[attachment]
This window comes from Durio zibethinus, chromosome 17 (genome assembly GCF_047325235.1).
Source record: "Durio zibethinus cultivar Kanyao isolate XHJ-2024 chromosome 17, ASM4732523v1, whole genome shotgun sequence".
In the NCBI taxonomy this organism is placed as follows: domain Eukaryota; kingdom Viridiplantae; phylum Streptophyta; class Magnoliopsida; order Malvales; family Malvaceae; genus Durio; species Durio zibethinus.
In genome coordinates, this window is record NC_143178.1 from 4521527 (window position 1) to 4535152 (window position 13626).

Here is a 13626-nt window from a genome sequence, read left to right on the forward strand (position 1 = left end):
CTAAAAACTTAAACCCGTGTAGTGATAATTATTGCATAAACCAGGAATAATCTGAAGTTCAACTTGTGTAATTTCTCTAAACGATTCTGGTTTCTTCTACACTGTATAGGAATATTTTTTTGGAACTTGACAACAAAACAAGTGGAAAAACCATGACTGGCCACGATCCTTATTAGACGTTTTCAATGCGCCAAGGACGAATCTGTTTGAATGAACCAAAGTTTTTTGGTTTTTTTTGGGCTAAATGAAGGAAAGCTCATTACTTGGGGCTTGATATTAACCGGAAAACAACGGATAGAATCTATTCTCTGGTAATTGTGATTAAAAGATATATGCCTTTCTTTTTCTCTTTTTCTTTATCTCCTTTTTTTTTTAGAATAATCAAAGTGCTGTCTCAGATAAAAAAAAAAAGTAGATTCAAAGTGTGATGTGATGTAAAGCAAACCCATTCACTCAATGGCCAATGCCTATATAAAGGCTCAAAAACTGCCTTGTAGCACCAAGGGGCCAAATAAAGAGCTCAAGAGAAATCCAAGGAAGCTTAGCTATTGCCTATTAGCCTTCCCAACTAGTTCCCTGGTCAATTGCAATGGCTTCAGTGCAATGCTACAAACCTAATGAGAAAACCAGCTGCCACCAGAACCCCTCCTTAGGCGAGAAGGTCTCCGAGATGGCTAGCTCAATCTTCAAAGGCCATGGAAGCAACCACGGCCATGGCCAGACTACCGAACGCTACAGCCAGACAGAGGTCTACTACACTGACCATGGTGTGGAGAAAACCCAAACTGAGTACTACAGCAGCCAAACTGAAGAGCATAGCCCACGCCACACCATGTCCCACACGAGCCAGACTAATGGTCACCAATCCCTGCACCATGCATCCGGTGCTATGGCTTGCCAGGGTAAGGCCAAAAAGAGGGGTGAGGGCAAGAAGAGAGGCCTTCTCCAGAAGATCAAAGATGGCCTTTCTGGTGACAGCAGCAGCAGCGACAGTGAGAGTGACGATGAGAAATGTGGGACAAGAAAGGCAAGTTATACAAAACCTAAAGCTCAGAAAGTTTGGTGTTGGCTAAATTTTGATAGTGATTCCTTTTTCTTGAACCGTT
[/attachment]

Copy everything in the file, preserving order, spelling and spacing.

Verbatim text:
This window comes from Durio zibethinus, chromosome 17 (genome assembly GCF_047325235.1).
Source record: "Durio zibethinus cultivar Kanyao isolate XHJ-2024 chromosome 17, ASM4732523v1, whole genome shotgun sequence".
In the NCBI taxonomy this organism is placed as follows: domain Eukaryota; kingdom Viridiplantae; phylum Streptophyta; class Magnoliopsida; order Malvales; family Malvaceae; genus Durio; species Durio zibethinus.
In genome coordinates, this window is record NC_143178.1 from 4521527 (window position 1) to 4535152 (window position 13626).

Here is a 13626-nt window from a genome sequence, read left to right on the forward strand (position 1 = left end):
CTAAAAACTTAAACCCGTGTAGTGATAATTATTGCATAAACCAGGAATAATCTGAAGTTCAACTTGTGTAATTTCTCTAAACGATTCTGGTTTCTTCTACACTGTATAGGAATATTTTTTTGGAACTTGACAACAAAACAAGTGGAAAAACCATGACTGGCCACGATCCTTATTAGACGTTTTCAATGCGCCAAGGACGAATCTGTTTGAATGAACCAAAGTTTTTTGGTTTTTTTTGGGCTAAATGAAGGAAAGCTCATTACTTGGGGCTTGATATTAACCGGAAAACAACGGATAGAATCTATTCTCTGGTAATTGTGATTAAAAGATATATGCCTTTCTTTTTCTCTTTTTCTTTATCTCCTTTTTTTTTTAGAATAATCAAAGTGCTGTCTCAGATAAAAAAAAAAAGTAGATTCAAAGTGTGATGTGATGTAAAGCAAACCCATTCACTCAATGGCCAATGCCTATATAAAGGCTCAAAAACTGCCTTGTAGCACCAAGGGGCCAAATAAAGAGCTCAAGAGAAATCCAAGGAAGCTTAGCTATTGCCTATTAGCCTTCCCAACTAGTTCCCTGGTCAATTGCAATGGCTTCAGTGCAATGCTACAAACCTAATGAGAAAACCAGCTGCCACCAGAACCCCTCCTTAGGCGAGAAGGTCTCCGAGATGGCTAGCTCAATCTTCAAAGGCCATGGAAGCAACCACGGCCATGGCCAGACTACCGAACGCTACAGCCAGACAGAGGTCTACTACACTGACCATGGTGTGGAGAAAACCCAAACTGAGTACTACAGCAGCCAAACTGAAGAGCATAGCCCACGCCACACCATGTCCCACACGAGCCAGACTAATGGTCACCAATCCCTGCACCATGCATCCGGTGCTATGGCTTGCCAGGGTAAGGCCAAAAAGAGGGGTGAGGGCAAGAAGAGAGGCCTTCTCCAGAAGATCAAAGATGGCCTTTCTGGTGACAGCAGCAGCAGCGACAGTGAGAGTGACGATGAGAAATGTGGGACAAGAAAGGCAAGTTATACAAAACCTAAAGCTCAGAAAGTTTGGTGTTGGCTAAATTTTGATAGTGATTCCTTTTTCTTGAACCGTT